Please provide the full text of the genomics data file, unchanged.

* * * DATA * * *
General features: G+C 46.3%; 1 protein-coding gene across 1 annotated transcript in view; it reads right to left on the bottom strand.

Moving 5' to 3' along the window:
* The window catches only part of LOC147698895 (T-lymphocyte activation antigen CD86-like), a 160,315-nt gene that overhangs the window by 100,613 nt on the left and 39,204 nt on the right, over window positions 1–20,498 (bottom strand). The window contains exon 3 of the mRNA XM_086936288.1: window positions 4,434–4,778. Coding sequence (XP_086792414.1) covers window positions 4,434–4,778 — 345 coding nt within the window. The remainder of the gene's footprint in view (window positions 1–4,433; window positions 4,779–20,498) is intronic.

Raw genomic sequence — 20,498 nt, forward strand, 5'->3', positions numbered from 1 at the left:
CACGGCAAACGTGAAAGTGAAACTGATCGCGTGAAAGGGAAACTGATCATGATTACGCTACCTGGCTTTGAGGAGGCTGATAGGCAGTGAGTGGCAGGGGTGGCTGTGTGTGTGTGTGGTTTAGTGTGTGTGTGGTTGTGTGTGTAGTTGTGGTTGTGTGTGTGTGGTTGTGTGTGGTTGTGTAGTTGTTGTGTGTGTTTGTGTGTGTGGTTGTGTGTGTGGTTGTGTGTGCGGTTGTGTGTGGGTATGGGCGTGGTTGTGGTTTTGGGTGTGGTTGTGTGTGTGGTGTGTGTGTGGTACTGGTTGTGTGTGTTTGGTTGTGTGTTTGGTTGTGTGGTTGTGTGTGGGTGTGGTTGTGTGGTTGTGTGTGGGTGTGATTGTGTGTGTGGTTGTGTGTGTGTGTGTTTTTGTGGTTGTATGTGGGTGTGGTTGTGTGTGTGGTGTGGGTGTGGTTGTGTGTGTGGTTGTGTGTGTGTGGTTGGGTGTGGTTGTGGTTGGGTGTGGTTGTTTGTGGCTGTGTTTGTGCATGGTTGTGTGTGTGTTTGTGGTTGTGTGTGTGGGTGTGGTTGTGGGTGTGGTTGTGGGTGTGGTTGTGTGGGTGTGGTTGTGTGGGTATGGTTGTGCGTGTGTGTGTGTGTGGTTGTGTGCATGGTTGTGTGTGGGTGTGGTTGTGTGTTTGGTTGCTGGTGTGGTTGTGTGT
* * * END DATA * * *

General features: G+C 46.3%; 1 protein-coding gene across 1 annotated transcript in view; it reads right to left on the bottom strand.

Moving 5' to 3' along the window:
* The window catches only part of LOC147698895 (T-lymphocyte activation antigen CD86-like), a 160,315-nt gene that overhangs the window by 100,613 nt on the left and 39,204 nt on the right, over window positions 1–20,498 (bottom strand). The window contains exon 3 of the mRNA XM_086936288.1: window positions 4,434–4,778. Coding sequence (XP_086792414.1) covers window positions 4,434–4,778 — 345 coding nt within the window. The remainder of the gene's footprint in view (window positions 1–4,433; window positions 4,779–20,498) is intronic.

Raw genomic sequence — 20,498 nt, forward strand, 5'->3', positions numbered from 1 at the left:
CACGGCAAACGTGAAAGTGAAACTGATCGCGTGAAAGGGAAACTGATCATGATTACGCTACCTGGCTTTGAGGAGGCTGATAGGCAGTGAGTGGCAGGGGTGGCTGTGTGTGTGTGTGGTTTAGTGTGTGTGTGGTTGTGTGTGTAGTTGTGGTTGTGTGTGTGTGGTTGTGTGTGGTTGTGTAGTTGTTGTGTGTGTTTGTGTGTGTGGTTGTGTGTGTGGTTGTGTGTGCGGTTGTGTGTGGGTATGGGCGTGGTTGTGGTTTTGGGTGTGGTTGTGTGTGTGGTGTGTGTGTGGTACTGGTTGTGTGTGTTTGGTTGTGTGTTTGGTTGTGTGGTTGTGTGTGGGTGTGGTTGTGTGGTTGTGTGTGGGTGTGATTGTGTGTGTGGTTGTGTGTGTGTGTGTTTTTGTGGTTGTATGTGGGTGTGGTTGTGTGTGTGGTGTGGGTGTGGTTGTGTGTGTGGTTGTGTGTGTGTGGTTGGGTGTGGTTGTGGTTGGGTGTGGTTGTTTGTGGCTGTGTTTGTGCATGGTTGTGTGTGTGTTTGTGGTTGTGTGTGTGGGTGTGGTTGTGGGTGTGGTTGTGGGTGTGGTTGTGTGGGTGTGGTTGTGTGGGTATGGTTGTGCGTGTGTGTGTGTGTGGTTGTGTGCATGGTTGTGTGTGGGTGTGGTTGTGTGTTTGGTTGCTGGTGTGGTTGTGTGT